Providing people with health insurance improves access to care by reducing financial barriers, which are most evident at the point of care — that is, when people try to get health care services.
For decades, government plans such as Medicare and Medicaid have typically paid doctors and hospitals less than private plans, and even less than the actual costs of the services in some cases. Health care providers covered their losses by raising prices to patients with private insurance.
This “cost shifting” contributed to increases in the costs of employer and individual health insurance plans. As private health insurance became prohibitively expensive for many Americans, more became uninsured or covered by government plans. And as more participants in government plans strained state and federal budgets, the gap between payouts from Medicaid vs. private insurers became even larger.
How Medicaid Expansion Affects?
What Medicaid expansion means for your practice? If you are in one of the 20 states that have not expanded Medicaid or if your state has expanded Medicaid eligibility but your practice does not accept Medicaid patients obviously that part of the legislation will not affect you.
Clearly, hospitals and private medical practices in states that expanded Medicaid saw a significant increase in Medicaid revenue, along with decreases in uncompensated care. This translated into improved profit margins compared to hospitals in states without the Medicaid expansion.
Clearly, hospitals in states that expanded Medicaid saw a significant increase in Medicaid revenue, along with decreases in uncompensated care. This translated into improved profit margins compared to hospitals in states without the Medicaid expansion.
With many of the patients not having had access to regular care before, they are more likely to have untreated chronic conditions.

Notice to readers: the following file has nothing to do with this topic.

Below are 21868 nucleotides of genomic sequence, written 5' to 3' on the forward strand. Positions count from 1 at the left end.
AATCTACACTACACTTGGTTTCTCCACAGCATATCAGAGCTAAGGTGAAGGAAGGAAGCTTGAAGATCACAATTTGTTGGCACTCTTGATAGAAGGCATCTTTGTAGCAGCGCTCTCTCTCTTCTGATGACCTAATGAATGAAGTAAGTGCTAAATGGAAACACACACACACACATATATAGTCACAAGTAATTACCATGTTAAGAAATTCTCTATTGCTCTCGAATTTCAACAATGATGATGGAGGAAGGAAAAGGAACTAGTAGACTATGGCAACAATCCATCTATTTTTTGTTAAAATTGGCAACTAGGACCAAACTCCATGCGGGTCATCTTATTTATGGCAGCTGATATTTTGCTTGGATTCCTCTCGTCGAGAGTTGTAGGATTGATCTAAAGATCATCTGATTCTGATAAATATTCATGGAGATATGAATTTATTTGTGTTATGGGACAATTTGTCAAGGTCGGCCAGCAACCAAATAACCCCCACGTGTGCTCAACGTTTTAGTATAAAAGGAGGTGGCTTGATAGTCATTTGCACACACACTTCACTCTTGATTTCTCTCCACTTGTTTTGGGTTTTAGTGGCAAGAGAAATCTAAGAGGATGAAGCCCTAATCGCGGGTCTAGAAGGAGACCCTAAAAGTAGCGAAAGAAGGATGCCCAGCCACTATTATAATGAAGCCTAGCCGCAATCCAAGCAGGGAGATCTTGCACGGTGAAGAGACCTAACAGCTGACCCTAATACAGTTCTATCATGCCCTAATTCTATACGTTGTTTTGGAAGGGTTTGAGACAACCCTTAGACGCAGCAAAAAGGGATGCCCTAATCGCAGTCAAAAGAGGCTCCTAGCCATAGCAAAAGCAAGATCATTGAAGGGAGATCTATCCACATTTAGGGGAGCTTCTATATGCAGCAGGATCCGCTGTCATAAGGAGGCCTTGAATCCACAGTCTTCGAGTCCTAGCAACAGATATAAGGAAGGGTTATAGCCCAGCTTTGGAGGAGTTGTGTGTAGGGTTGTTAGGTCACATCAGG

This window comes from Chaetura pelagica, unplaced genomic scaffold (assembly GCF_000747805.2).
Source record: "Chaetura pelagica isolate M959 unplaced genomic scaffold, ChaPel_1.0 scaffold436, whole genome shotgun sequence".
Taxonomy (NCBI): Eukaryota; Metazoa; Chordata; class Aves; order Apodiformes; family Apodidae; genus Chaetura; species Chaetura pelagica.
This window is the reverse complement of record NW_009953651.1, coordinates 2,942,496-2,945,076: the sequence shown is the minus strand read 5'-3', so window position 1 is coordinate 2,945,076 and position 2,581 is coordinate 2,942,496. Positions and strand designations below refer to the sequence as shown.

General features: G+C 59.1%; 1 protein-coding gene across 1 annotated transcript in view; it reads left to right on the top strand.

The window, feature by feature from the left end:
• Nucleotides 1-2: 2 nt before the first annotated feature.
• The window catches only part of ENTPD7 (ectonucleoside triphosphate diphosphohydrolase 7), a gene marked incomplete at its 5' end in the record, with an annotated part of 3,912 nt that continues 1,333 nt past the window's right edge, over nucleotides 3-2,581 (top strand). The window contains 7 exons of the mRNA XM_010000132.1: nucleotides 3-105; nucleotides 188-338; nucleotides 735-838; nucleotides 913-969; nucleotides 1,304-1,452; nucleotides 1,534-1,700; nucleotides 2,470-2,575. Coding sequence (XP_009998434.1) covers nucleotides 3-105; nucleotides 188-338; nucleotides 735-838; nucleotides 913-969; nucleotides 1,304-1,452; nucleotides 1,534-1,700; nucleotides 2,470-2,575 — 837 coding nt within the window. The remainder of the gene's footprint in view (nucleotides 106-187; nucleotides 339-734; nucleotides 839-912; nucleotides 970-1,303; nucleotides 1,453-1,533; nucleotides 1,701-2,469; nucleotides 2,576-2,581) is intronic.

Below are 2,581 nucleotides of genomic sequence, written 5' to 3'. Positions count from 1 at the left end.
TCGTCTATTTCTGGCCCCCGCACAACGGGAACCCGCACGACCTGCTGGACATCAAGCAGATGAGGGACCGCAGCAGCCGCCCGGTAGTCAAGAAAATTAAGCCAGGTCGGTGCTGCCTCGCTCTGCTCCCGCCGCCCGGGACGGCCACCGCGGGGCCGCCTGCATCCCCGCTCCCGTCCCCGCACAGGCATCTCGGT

For physicians, the expansion means fewer uninsured patients. That translates to reducing the volume of uncompensated care and uncollectible accounts. In states that refused to expand, many citizens will continue to be in the gap of the uninsured because they fall below the income level required to purchase coverage through Obamacare’s marketplaces, but they do not qualify for Medicaid. As a result, physicians and hospitals will continue to absorb the uncompensated costs. This means physicians and hospitals in Colorado have fewer uninsured patients overall.
Additionally, the preventive services expansion alone can potentially stave off serious complications that could increase the cost of uncompensated care even more if left untreated. It is the state’s hope that physicians who previously did not accept Medicaid will now start doing so.
The Medicaid expansion portion of the Affordable Care Act calls for coverage of individuals up to 130 % of the poverty level, or an additional 15 million Americans, starting in 2014. In return, the federal government would pick up all healthcare costs for the first few years, and 90 percent of expenses after that.
In an effort to ensure that physicians don’t shut their doors to Medicaid patients for lackluster reimbursement, the health law will increase Medicaid pay to primary-care doctors to Medicare levels in 2013 and 2014, which will increase reimbursement by an average of about 35%, according to the American Academy of Family Physicians.
Originally, the law mandated that states that did not adopt the Medicaid expansion would no longer be eligible to receive any Medicaid funding at all. But with the high Court’s decision to let states decide whether to accept additional funding to expand their existent Medicaid programs, the future of healthcare coverage for the lowest-income citizens is no longer clear cut.
Already, governors in a number of conservative-leaning states including Kansas, Nebraska, and South Carolina have said they would have trouble affording any additional costs even if the federal government picks up the bulk of the tab. Others have vowed never to participate in the program. Democratic congressional leaders, meanwhile, have issued press releases adopting the merits of expanded Medicaid coverage.
It seemed pretty confident that all states, eventually, would accept benefits and terms of the Medicaid expansion the same way all states came around to enrolling in the original Medicaid program unveiled as part of the Social Security Act of 1965.
Still, so many questions remain as to how this will play out for physician practices over the next several years. Will practices whose physicians already treat Medicaid patients see their profits fall because reimbursements for these patients are lower than for patients with Medicare or third-party insurers? Or will the influx of new patients give fledgling practices a financial boost?
The practices in every state should brace themselves for a potential for increase in patients by making sure their existing technology is robust enough to handle the volume.